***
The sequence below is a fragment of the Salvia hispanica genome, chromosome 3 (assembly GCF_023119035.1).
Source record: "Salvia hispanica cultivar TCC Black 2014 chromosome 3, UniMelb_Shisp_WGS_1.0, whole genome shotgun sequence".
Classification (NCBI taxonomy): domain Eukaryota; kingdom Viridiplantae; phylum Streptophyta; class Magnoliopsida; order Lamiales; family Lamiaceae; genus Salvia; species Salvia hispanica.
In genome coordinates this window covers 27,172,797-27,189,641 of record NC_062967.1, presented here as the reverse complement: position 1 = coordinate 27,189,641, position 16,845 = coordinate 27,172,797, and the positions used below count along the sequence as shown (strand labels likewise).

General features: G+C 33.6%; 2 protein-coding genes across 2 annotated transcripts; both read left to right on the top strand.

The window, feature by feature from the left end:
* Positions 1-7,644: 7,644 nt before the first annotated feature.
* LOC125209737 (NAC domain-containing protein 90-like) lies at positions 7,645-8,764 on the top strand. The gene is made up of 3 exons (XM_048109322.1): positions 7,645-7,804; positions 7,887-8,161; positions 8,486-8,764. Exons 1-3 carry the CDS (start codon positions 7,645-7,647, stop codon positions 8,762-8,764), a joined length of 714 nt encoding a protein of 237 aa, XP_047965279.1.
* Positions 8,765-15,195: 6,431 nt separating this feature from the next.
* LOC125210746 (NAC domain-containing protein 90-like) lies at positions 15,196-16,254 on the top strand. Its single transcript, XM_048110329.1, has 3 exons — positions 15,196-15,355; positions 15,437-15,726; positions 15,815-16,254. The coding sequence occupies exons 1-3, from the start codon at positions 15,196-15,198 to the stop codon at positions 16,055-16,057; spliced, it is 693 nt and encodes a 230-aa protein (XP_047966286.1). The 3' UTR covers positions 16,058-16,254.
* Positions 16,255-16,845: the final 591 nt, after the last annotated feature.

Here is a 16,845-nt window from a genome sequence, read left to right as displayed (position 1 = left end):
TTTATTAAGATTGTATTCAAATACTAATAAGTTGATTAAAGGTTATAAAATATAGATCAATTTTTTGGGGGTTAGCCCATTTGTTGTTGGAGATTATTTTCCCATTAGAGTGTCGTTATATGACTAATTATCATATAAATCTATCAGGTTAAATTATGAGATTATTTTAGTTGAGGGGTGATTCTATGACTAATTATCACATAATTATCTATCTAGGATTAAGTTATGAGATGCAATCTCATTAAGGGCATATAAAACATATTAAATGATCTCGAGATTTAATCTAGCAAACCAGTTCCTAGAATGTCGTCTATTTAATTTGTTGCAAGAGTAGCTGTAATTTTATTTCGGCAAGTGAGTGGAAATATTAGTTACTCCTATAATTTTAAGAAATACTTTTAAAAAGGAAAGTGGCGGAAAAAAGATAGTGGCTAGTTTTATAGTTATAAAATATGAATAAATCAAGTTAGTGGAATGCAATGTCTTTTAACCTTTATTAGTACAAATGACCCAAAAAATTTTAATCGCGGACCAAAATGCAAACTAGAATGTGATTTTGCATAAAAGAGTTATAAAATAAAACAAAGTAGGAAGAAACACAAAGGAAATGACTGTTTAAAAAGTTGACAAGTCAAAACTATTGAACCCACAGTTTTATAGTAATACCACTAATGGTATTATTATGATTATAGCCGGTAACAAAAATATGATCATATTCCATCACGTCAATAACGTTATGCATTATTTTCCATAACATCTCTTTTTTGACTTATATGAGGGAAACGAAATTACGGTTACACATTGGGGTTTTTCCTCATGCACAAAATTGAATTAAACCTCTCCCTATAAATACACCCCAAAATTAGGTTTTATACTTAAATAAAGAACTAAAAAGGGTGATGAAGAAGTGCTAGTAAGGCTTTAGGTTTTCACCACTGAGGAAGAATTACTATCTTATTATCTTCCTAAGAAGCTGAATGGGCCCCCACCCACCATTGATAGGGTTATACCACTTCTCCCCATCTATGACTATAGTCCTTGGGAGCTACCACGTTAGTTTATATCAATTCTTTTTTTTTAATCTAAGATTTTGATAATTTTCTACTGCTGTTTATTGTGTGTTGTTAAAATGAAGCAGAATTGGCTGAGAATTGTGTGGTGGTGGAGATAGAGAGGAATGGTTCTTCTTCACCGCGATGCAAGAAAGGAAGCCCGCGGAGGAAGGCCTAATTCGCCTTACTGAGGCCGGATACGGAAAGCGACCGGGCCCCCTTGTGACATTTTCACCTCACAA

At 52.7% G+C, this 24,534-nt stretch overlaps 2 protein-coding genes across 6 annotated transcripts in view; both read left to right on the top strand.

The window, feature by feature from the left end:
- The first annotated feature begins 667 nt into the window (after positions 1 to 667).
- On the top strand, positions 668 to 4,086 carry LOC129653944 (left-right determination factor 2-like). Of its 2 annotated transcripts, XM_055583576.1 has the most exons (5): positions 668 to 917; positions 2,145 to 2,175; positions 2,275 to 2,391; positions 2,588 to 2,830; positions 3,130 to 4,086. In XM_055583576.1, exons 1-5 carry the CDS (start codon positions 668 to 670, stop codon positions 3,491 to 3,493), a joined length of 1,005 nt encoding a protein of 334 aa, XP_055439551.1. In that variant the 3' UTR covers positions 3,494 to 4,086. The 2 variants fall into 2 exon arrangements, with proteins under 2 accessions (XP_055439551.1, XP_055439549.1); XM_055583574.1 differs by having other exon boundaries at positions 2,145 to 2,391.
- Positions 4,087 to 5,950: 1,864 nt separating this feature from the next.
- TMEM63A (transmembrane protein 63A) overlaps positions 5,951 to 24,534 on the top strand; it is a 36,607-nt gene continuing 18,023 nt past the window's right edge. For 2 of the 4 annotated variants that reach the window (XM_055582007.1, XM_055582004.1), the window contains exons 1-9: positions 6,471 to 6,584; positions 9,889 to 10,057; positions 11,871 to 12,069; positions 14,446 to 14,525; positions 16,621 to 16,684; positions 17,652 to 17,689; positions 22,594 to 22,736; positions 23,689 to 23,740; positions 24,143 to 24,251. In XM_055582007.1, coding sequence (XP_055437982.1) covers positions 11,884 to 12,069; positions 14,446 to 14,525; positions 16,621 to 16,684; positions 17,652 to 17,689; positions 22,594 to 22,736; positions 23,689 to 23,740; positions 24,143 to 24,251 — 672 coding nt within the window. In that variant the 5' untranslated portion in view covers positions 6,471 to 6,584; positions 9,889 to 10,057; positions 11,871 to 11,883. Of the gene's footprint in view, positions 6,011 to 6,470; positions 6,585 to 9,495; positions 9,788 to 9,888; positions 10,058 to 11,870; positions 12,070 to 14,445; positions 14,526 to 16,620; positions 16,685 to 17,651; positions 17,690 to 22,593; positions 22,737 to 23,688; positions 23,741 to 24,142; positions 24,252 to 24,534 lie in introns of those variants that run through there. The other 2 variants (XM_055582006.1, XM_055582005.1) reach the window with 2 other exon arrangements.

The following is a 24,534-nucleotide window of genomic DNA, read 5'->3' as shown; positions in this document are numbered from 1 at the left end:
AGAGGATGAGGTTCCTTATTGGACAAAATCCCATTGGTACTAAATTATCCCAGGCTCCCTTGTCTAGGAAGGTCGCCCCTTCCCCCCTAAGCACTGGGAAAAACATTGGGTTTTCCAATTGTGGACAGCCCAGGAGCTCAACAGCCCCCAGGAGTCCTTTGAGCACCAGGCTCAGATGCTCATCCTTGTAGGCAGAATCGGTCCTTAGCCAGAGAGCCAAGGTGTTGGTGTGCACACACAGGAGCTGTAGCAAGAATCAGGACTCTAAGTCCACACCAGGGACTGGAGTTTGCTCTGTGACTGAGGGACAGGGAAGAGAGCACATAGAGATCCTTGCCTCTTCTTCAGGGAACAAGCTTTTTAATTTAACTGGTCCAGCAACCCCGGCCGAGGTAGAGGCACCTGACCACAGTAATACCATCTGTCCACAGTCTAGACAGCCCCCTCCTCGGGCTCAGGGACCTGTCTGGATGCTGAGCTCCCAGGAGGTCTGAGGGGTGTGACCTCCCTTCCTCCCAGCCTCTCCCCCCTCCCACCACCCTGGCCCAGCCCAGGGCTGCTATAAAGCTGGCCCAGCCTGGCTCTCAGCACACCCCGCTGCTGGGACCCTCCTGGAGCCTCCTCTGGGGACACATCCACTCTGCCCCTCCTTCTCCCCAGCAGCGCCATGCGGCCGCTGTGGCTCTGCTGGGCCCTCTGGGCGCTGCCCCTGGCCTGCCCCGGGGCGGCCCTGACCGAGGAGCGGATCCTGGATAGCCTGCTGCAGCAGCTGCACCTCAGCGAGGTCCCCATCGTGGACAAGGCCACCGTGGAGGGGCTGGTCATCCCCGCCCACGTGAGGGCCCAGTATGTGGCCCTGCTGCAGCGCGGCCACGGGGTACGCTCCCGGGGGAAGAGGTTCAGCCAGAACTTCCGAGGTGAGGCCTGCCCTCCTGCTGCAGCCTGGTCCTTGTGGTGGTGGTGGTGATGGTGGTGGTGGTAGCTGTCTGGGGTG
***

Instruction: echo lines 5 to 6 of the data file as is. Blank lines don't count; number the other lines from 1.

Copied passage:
General features: G+C 33.6%; 2 protein-coding genes across 2 annotated transcripts; both read left to right on the top strand.

The window, feature by feature from the left end: